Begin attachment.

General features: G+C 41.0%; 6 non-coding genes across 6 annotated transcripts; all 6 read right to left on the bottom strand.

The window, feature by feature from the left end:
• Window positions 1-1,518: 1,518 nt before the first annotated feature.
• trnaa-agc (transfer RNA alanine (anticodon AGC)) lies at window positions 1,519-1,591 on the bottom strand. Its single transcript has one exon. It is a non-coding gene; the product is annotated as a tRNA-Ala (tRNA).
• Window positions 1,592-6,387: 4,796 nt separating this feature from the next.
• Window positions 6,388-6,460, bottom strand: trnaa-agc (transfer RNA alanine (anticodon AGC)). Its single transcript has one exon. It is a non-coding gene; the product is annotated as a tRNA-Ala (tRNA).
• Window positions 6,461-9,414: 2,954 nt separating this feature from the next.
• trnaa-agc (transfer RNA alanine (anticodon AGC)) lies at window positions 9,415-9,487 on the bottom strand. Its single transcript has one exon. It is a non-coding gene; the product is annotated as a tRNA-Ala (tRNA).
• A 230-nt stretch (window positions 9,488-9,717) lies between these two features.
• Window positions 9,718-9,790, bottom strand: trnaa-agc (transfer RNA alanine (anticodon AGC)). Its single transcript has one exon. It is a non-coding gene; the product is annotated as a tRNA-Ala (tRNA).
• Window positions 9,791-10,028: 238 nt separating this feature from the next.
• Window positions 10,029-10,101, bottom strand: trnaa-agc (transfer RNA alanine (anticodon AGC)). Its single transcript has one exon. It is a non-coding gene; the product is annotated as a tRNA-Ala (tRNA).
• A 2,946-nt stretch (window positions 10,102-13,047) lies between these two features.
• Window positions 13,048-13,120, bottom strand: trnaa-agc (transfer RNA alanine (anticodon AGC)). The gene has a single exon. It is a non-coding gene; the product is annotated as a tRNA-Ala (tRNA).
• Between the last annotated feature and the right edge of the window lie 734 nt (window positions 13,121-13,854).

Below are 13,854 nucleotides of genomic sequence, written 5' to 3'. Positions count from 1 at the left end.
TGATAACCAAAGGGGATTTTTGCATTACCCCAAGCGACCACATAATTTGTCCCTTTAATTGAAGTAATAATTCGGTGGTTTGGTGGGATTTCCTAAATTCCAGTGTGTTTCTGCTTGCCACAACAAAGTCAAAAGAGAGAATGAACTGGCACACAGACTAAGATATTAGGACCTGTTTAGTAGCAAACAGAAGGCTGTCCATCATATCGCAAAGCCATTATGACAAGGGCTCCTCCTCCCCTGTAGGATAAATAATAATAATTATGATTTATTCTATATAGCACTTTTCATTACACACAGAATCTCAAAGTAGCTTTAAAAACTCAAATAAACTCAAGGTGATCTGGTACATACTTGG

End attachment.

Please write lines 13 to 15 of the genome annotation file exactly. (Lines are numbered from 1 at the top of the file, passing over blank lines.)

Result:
• A 2,946-nt stretch (window positions 10,102-13,047) lies between these two features.
• Window positions 13,048-13,120, bottom strand: trnaa-agc (transfer RNA alanine (anticodon AGC)). The gene has a single exon. It is a non-coding gene; the product is annotated as a tRNA-Ala (tRNA).
• Between the last annotated feature and the right edge of the window lie 734 nt (window positions 13,121-13,854).